White Collar Crime Rational Choice Theory

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“White collar crime” refers to those offenses that are anticipated to generate fiscal gain using some form of dishonesty. This type of crime is usually committed by people in the commercial world who, as a result of their employment position, are able to get a hold of large amounts of other people’s money. “White collar crime” does not involve forceful, drug-related, or blatantly illicit activities. In fact, perpetrators are typically involved in otherwise lawful industries and may hold respectable positions in the community prior to the discovery of their fraudulent schemes. The slogan “white collar crime” was made up in 1939 by Edwin Sutherland during a dialog which he gave to the American Sociological Society. Sutherland described the term as “crime committed by a person of respectability and high social status in the course of his occupation”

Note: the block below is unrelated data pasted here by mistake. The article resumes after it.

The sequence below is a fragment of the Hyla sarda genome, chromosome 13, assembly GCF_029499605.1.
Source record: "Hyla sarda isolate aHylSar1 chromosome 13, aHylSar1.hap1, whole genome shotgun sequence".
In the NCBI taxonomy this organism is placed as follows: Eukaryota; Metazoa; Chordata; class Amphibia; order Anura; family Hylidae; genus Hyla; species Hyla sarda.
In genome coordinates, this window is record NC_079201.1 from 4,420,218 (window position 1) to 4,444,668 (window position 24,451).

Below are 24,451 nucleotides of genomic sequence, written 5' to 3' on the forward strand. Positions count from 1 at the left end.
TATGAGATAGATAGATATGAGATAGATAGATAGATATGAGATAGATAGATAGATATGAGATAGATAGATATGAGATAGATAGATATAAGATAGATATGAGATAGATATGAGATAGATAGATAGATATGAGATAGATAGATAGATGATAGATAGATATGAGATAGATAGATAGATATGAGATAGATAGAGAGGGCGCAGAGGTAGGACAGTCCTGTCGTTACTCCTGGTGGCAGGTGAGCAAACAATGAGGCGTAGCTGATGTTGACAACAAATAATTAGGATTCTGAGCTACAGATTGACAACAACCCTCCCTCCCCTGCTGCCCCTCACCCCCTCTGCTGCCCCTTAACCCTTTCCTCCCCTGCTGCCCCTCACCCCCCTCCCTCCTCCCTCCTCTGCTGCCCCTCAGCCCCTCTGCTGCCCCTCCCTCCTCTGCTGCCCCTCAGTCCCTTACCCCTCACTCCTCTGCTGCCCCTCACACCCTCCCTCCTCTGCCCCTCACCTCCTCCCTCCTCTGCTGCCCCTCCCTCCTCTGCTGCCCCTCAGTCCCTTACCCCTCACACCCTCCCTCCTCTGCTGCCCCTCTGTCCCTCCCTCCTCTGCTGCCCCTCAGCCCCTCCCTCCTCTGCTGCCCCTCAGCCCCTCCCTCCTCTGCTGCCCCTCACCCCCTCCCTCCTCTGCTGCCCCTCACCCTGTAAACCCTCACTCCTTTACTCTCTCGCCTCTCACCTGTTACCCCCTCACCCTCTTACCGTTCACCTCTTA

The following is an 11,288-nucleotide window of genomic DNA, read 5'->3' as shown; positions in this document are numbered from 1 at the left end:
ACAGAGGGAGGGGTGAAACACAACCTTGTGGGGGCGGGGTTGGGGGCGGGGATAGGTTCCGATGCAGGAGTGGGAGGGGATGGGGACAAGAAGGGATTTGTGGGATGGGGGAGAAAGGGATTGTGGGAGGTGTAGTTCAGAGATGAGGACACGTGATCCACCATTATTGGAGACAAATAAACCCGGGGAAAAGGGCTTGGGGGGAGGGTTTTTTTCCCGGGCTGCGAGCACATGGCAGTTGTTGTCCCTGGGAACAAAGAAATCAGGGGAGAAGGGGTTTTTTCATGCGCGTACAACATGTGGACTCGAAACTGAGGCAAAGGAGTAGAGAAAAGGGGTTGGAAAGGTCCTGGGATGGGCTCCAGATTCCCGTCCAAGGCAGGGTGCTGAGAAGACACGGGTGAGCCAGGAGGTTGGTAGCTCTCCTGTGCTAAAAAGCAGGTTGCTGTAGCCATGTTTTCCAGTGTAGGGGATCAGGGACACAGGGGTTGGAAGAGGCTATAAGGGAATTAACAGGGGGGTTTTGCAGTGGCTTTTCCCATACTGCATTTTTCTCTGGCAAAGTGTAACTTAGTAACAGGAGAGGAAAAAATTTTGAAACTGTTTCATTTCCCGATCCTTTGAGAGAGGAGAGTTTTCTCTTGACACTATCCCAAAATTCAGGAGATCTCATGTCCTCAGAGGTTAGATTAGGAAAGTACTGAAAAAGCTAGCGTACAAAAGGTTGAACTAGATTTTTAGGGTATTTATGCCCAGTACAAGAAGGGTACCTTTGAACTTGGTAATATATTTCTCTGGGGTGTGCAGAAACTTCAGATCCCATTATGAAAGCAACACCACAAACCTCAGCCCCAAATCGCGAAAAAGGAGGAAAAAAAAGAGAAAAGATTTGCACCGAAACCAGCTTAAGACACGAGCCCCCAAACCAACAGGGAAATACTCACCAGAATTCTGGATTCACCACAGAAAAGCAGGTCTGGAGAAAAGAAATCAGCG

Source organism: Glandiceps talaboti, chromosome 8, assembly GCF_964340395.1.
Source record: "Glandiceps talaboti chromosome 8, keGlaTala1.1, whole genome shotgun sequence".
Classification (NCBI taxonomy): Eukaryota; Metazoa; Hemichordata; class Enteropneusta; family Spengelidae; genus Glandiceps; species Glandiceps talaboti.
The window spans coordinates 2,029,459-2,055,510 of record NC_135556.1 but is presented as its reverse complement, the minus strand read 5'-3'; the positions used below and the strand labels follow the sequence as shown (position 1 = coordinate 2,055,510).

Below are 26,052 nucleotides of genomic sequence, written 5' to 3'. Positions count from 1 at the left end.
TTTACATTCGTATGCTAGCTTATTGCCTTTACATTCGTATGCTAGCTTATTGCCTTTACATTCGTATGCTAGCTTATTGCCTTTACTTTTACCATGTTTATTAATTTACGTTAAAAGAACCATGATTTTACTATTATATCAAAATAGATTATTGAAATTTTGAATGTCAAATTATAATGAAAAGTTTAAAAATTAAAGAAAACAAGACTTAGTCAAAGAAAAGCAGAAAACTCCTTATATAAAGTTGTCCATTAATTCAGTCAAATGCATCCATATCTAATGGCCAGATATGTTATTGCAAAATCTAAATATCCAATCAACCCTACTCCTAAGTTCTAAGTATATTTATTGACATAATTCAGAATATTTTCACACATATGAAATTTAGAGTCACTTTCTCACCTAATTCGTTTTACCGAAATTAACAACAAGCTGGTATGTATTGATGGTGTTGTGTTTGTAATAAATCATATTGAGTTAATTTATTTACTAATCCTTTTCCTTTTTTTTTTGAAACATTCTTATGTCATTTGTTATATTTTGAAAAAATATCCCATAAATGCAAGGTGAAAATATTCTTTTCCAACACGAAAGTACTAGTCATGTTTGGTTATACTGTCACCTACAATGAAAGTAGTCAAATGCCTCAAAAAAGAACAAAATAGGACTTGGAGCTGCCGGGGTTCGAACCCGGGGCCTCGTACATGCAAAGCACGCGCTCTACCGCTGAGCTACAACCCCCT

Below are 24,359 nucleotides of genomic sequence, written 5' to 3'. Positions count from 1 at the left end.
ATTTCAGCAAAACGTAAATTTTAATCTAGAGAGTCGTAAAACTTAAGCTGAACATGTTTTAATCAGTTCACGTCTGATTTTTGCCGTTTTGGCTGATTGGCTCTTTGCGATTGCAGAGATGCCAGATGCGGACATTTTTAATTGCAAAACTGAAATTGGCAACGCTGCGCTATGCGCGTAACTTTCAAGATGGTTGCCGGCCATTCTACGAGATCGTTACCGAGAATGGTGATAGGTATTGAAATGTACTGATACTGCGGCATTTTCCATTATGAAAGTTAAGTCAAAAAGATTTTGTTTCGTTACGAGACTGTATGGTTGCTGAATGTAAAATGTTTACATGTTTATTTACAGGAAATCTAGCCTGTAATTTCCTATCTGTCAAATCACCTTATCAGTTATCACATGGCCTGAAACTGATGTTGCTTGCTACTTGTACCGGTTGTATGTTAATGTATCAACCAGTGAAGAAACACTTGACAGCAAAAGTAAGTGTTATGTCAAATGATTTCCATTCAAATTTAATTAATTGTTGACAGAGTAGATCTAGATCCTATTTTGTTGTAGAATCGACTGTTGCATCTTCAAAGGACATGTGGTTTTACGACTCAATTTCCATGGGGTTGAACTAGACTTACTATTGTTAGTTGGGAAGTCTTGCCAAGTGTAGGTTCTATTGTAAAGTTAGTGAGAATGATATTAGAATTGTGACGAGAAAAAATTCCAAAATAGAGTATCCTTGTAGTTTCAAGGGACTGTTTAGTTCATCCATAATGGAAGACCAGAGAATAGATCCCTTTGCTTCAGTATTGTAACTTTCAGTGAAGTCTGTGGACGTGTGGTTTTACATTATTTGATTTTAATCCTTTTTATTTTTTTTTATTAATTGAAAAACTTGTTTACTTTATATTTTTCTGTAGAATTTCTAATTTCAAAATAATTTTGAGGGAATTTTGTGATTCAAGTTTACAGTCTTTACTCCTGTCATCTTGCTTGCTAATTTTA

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There are different types of “white collar crime” that exists inclusive of fraud, embezzlement, insider trading and Ponzi schemes. “White collar crime” affects everyone and the main driving force of the perpetrator of the white collar crime is mainly greed plain and simple. There are different theories associated with “white collar crime”. One of these such theories is the rational choice theory. The rational choice theory indicates that persons have a choice of whether to commit an offence or not. In this case “white collar crime”. Therefore, before committing the crime the offender weighs the pros and cons associated with the crime. The offender who decides to commit “white collar crime” goes about it in the everyday activities in their job. The offender on a daily basis will observe a certain type of “white collar crime” taking place in his workplace and during the daily or routine interaction with his colleague who is carrying on the crime, will learn how to commit the same type of “white collar crime”

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